More importantly, Kobe’s mere presence has raised the level of competition in the U.S. practice gym, which in turn teaches the Russell Westbrooks and Kevin Loves to be consummate professionals and ambassadors for basketball. Magic Johnson and Larry Bird had a similar impact on the original Dream Team.

    That's what Kobe is here for. Not to play 30 minutes, shoot 17 shots and waste his legs for next season; Carmelo Anthony can do that. Kobe is available when needed, but this U.S. team seems fine without him playing a significant role.

    This will be Bryant’s last Olympics. It may not look like much to the naked eye, but he’s doing so much more.

3. Are the Slow Starts Against France and Tunisia a Cause for Concern?

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    Team USA has had some trouble getting an early advantage, a fad that should not become a trend with the level of NBA talent on their roster.

    Down 15-12 early in the first quarter against Tunisia. Up only 22-21 at the end of the first quarter against France. 0 for 14 on three-pointers in first quarters of their first two Olympic games.

    While Team USA would recover and have double-digit advantages by the second quarter, the talent level of their competition was not near the international peak in those games. Joakim Noah was unable to suit up for the French and the Tunisians were a 55-point underdog to the Americans heading into their matchup.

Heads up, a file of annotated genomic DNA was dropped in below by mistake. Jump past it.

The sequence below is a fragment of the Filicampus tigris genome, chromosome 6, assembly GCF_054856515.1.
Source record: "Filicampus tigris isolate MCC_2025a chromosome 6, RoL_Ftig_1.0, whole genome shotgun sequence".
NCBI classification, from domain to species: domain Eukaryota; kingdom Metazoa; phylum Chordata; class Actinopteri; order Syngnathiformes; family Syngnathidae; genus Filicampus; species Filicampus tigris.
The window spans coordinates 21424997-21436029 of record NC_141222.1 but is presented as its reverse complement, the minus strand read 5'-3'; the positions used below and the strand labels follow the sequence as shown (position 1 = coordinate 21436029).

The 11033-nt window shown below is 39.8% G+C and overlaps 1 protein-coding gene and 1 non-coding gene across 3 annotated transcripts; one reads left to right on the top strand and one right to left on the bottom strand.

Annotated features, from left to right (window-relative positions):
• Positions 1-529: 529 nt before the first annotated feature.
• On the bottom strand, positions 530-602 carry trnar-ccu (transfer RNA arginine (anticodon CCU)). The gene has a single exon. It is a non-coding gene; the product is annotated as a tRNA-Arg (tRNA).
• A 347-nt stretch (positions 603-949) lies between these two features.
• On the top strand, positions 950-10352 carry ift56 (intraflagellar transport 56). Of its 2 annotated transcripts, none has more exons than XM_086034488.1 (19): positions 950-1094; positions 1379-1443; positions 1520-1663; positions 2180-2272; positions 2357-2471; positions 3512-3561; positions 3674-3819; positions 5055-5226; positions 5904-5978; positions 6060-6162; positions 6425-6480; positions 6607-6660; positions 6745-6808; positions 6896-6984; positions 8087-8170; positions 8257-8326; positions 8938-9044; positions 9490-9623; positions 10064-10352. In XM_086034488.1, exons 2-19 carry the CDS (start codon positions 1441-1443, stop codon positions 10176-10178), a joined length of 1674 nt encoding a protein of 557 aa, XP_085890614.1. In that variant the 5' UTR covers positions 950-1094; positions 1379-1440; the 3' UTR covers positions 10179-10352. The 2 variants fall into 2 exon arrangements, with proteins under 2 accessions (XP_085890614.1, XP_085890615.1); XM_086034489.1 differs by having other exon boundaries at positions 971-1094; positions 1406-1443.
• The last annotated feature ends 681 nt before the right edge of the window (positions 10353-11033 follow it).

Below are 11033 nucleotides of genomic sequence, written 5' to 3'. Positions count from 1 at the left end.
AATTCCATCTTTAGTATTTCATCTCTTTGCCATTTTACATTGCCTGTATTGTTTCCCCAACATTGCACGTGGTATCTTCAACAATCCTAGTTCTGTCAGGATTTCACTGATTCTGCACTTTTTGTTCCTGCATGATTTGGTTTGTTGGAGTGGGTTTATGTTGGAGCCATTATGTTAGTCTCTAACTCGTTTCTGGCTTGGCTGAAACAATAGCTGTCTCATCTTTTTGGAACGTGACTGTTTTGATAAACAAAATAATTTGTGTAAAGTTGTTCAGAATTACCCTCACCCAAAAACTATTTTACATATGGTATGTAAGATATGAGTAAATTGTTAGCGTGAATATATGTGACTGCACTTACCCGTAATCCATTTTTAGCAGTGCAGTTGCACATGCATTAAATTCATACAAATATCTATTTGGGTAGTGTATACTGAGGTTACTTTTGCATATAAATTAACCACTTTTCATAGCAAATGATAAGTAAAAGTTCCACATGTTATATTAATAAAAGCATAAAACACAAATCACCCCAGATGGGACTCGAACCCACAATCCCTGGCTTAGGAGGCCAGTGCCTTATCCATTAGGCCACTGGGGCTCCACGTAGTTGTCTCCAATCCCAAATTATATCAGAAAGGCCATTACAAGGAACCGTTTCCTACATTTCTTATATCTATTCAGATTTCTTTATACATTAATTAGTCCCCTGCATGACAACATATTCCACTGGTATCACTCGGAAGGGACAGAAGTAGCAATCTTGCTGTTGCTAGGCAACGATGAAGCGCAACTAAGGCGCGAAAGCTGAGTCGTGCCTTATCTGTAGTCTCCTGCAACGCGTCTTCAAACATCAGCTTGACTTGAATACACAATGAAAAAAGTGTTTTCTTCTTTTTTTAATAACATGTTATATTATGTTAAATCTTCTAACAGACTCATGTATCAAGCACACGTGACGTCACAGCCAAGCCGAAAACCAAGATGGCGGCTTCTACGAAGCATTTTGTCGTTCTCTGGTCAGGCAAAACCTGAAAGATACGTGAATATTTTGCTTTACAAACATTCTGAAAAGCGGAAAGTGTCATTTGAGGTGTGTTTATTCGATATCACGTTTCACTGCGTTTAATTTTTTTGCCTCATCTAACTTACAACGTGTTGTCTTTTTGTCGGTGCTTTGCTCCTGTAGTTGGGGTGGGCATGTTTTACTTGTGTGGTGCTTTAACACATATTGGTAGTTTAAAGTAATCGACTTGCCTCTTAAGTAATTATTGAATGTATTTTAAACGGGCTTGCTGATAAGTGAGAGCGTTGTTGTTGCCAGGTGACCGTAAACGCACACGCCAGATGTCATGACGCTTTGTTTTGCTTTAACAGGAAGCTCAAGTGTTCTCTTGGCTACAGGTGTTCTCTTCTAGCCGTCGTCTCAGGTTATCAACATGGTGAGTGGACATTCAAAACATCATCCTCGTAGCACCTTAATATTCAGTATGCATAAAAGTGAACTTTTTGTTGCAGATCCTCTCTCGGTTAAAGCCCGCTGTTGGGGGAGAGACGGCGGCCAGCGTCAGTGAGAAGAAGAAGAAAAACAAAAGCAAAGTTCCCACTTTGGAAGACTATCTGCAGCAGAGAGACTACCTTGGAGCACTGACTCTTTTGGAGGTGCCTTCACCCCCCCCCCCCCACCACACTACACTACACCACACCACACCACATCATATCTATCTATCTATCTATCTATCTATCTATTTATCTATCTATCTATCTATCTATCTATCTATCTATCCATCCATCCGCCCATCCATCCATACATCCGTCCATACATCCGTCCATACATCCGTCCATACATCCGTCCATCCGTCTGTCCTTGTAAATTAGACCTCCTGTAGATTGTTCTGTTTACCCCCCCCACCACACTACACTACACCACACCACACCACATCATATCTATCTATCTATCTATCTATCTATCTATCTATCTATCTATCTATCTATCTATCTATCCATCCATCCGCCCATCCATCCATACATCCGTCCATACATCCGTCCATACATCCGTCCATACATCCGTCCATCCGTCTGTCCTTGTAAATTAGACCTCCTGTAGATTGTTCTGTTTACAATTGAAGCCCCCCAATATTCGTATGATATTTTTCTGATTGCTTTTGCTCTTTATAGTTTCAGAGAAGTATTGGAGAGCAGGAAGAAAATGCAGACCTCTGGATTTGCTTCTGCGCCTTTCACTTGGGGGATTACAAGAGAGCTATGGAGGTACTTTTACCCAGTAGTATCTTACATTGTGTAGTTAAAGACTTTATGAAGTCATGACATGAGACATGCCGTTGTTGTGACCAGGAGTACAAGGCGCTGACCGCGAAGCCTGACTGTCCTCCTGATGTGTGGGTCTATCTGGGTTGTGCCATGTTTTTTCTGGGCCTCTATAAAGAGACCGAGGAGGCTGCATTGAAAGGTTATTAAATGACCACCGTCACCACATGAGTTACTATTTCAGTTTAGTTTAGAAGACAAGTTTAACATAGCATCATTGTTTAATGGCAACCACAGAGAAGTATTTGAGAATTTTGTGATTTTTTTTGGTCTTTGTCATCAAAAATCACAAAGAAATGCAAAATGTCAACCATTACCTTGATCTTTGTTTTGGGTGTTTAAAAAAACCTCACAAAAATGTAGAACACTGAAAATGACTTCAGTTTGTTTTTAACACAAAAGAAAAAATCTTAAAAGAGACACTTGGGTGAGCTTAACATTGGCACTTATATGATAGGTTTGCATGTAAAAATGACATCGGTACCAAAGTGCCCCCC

The three-point conversion rate was the main propellant for Team USA's opponents, able to get out ahead on some makes from behind the arc. One wonders if, say, a Spanish or Argentinean team can stay within range for three quarters, the Americans could be susceptible to a barrage of three pointers in the fourth quarter. More on this later.

4. Can a Small Ball Lineup Lead the U.S. to a Gold Medal?

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    This team’s approach was validated by the Miami Heat’s run to an NBA championship. LeBron James and Co. proved that championships can be won on the highest level with a game plan based on pressure defense and athletic prowess, but without a traditional lineup

    International play, though, is a different beast. Zone defenses are more prominent than steak and kidney pies in London.

    As a result, Team USA’s lack of size could be an issue going forward, especially against big frontlines of NBA talent like Spain (Gasol brothers, Serge Ibaka) and Argentina (Luis Scola). Most of these players have more experience professionally under international rules than the entire American roster.

    While they may have a roster full of athletes, an organized defense can get Team USA out of sync. In turn, if they lose focus on getting easy baskets at the rim, they could become a low-percentage jump shooting team.

    The gold can be won going small, but Coach K and his staff must be tactful. A rotation of James, Anthony, Love, Chandler and potentially Davis should always be in the mix. Having length on the floor willing to bang down low, challenge opposing bigs and grab rebounds is essential.